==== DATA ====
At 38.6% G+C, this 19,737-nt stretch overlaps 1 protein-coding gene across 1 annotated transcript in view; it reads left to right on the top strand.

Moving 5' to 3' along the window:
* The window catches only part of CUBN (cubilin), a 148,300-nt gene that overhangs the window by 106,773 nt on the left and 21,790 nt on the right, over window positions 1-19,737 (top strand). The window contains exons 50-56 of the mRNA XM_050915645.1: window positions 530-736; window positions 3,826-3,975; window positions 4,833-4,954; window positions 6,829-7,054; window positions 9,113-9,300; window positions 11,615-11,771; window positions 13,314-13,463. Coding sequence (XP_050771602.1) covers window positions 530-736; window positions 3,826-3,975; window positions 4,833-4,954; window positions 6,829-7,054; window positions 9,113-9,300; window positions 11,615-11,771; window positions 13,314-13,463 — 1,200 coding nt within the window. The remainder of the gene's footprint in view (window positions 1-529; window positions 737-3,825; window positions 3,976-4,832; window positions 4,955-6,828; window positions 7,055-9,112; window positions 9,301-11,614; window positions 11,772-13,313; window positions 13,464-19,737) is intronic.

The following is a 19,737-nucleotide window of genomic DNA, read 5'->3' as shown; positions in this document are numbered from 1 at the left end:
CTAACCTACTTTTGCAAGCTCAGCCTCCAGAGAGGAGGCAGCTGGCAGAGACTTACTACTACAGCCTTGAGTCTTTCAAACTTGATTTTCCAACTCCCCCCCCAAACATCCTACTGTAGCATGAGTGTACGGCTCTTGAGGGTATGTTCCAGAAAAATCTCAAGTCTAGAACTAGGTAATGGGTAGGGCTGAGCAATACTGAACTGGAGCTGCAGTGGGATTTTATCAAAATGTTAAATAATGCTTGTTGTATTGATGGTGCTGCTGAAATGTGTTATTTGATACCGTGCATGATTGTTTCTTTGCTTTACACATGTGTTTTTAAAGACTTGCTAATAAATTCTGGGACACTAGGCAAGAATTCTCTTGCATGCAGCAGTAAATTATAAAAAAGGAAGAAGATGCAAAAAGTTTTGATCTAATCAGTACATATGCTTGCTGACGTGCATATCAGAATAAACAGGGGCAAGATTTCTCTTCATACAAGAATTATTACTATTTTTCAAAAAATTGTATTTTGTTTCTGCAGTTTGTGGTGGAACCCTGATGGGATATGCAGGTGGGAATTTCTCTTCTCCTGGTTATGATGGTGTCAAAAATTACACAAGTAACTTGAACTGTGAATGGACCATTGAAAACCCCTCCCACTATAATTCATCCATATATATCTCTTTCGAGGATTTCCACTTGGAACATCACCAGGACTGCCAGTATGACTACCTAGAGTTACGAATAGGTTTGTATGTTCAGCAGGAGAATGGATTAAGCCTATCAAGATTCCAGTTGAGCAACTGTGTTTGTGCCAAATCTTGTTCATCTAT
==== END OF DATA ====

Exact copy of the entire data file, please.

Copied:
At 38.6% G+C, this 19,737-nt stretch overlaps 1 protein-coding gene across 1 annotated transcript in view; it reads left to right on the top strand.

Moving 5' to 3' along the window:
* The window catches only part of CUBN (cubilin), a 148,300-nt gene that overhangs the window by 106,773 nt on the left and 21,790 nt on the right, over window positions 1-19,737 (top strand). The window contains exons 50-56 of the mRNA XM_050915645.1: window positions 530-736; window positions 3,826-3,975; window positions 4,833-4,954; window positions 6,829-7,054; window positions 9,113-9,300; window positions 11,615-11,771; window positions 13,314-13,463. Coding sequence (XP_050771602.1) covers window positions 530-736; window positions 3,826-3,975; window positions 4,833-4,954; window positions 6,829-7,054; window positions 9,113-9,300; window positions 11,615-11,771; window positions 13,314-13,463 — 1,200 coding nt within the window. The remainder of the gene's footprint in view (window positions 1-529; window positions 737-3,825; window positions 3,976-4,832; window positions 4,955-6,828; window positions 7,055-9,112; window positions 9,301-11,614; window positions 11,772-13,313; window positions 13,464-19,737) is intronic.

The following is a 19,737-nucleotide window of genomic DNA, read 5'->3' as shown; positions in this document are numbered from 1 at the left end:
CTAACCTACTTTTGCAAGCTCAGCCTCCAGAGAGGAGGCAGCTGGCAGAGACTTACTACTACAGCCTTGAGTCTTTCAAACTTGATTTTCCAACTCCCCCCCCAAACATCCTACTGTAGCATGAGTGTACGGCTCTTGAGGGTATGTTCCAGAAAAATCTCAAGTCTAGAACTAGGTAATGGGTAGGGCTGAGCAATACTGAACTGGAGCTGCAGTGGGATTTTATCAAAATGTTAAATAATGCTTGTTGTATTGATGGTGCTGCTGAAATGTGTTATTTGATACCGTGCATGATTGTTTCTTTGCTTTACACATGTGTTTTTAAAGACTTGCTAATAAATTCTGGGACACTAGGCAAGAATTCTCTTGCATGCAGCAGTAAATTATAAAAAAGGAAGAAGATGCAAAAAGTTTTGATCTAATCAGTACATATGCTTGCTGACGTGCATATCAGAATAAACAGGGGCAAGATTTCTCTTCATACAAGAATTATTACTATTTTTCAAAAAATTGTATTTTGTTTCTGCAGTTTGTGGTGGAACCCTGATGGGATATGCAGGTGGGAATTTCTCTTCTCCTGGTTATGATGGTGTCAAAAATTACACAAGTAACTTGAACTGTGAATGGACCATTGAAAACCCCTCCCACTATAATTCATCCATATATATCTCTTTCGAGGATTTCCACTTGGAACATCACCAGGACTGCCAGTATGACTACCTAGAGTTACGAATAGGTTTGTATGTTCAGCAGGAGAATGGATTAAGCCTATCAAGATTCCAGTTGAGCAACTGTGTTTGTGCCAAATCTTGTTCATCTAT